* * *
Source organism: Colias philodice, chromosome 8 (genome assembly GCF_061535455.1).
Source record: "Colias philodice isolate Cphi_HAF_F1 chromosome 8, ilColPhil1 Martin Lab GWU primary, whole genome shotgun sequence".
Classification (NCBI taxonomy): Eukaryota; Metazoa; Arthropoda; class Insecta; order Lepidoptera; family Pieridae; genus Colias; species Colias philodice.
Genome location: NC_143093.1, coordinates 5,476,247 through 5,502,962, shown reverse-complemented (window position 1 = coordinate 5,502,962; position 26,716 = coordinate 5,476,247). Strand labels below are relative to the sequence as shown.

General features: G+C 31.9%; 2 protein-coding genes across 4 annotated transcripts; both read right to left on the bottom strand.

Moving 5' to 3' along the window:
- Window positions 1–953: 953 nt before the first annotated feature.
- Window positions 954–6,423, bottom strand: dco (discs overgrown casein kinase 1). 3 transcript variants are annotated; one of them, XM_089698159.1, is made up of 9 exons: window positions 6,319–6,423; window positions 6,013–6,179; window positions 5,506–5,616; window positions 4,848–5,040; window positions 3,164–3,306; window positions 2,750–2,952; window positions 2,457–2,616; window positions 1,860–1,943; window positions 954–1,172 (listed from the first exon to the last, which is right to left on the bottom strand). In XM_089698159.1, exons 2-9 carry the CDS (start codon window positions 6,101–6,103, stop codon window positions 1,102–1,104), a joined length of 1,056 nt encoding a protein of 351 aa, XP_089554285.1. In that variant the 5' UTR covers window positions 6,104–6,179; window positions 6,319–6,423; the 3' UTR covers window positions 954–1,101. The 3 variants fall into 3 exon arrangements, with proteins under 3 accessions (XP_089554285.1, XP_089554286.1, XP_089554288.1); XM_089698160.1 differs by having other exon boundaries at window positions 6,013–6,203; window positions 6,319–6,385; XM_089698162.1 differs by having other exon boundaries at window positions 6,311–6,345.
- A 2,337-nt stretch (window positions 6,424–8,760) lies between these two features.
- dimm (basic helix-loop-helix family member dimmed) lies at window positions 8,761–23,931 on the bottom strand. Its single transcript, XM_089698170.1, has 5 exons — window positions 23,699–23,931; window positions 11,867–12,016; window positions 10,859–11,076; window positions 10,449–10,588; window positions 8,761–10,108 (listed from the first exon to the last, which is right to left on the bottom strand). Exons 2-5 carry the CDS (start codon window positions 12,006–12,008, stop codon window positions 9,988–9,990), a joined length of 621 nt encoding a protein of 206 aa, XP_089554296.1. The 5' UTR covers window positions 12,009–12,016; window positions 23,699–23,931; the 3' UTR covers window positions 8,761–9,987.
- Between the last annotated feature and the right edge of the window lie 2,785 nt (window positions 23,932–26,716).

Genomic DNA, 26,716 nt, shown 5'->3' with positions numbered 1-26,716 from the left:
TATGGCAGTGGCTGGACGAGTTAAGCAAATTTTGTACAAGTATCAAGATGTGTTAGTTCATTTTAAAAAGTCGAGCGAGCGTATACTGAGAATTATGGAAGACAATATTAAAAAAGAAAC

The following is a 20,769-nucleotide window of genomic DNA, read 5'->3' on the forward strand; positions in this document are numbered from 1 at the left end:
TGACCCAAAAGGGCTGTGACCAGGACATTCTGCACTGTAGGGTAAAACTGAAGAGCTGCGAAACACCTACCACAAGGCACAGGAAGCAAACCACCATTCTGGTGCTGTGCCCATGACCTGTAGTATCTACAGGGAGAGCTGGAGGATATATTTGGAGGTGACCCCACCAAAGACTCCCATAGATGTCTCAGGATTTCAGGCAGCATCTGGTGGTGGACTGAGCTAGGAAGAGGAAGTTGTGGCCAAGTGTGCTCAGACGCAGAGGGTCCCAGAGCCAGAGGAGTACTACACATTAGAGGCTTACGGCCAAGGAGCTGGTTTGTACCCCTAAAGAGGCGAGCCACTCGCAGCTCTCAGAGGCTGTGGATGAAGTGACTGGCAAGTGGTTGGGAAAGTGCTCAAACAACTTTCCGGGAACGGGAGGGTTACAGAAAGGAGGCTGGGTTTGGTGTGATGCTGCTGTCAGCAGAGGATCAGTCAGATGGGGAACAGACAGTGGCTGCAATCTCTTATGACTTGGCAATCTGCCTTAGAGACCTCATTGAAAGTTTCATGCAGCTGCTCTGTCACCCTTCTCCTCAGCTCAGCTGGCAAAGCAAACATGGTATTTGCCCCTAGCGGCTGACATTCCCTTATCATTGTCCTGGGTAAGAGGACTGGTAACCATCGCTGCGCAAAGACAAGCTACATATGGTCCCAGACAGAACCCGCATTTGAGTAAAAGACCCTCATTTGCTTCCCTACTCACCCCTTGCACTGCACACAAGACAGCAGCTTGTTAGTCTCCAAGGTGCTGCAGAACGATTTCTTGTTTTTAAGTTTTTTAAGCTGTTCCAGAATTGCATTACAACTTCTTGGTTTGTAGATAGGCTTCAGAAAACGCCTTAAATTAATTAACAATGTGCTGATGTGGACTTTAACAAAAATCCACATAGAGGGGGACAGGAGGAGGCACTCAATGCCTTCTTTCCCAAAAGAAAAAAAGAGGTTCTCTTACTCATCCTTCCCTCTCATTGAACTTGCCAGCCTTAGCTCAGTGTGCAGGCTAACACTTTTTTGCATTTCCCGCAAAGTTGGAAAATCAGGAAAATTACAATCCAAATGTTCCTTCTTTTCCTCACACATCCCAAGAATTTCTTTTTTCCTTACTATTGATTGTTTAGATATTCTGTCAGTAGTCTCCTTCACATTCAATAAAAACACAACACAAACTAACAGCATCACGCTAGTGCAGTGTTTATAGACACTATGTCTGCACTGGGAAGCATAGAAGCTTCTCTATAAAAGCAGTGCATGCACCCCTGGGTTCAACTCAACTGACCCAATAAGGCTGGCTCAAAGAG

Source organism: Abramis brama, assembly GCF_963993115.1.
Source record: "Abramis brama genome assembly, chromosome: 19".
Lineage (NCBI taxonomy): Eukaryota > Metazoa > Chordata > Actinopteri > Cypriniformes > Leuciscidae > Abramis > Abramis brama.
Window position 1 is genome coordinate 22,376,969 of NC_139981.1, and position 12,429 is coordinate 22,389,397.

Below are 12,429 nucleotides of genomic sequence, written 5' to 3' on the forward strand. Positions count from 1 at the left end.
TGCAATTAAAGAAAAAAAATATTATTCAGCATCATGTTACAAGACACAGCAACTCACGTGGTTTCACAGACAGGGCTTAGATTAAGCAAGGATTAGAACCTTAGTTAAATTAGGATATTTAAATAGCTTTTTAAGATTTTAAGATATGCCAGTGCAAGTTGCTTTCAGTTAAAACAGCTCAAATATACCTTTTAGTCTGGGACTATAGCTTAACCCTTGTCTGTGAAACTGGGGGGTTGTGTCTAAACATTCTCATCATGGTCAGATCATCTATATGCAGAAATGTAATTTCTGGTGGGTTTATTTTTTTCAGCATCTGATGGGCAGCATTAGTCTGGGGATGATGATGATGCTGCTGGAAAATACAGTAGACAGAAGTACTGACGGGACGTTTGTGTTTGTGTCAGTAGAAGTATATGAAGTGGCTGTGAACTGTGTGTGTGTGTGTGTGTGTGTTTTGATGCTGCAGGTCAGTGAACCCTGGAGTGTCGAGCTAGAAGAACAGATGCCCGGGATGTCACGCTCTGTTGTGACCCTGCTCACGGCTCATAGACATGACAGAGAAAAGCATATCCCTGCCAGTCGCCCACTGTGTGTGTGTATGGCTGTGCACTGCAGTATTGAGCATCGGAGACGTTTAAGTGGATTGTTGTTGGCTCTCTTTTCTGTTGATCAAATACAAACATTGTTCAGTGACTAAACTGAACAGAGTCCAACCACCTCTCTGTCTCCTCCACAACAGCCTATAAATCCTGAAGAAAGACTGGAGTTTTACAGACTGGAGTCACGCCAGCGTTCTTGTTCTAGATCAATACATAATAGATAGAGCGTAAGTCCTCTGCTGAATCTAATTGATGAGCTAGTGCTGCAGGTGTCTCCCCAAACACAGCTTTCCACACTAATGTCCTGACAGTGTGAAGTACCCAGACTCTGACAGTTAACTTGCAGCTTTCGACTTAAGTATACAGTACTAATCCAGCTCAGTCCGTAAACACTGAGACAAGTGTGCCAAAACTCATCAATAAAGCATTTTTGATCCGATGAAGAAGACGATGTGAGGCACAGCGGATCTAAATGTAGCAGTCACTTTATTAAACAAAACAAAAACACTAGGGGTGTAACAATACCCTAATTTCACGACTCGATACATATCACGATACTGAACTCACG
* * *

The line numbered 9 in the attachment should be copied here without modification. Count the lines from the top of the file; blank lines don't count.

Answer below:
- A 2,337-nt stretch (window positions 6,424–8,760) lies between these two features.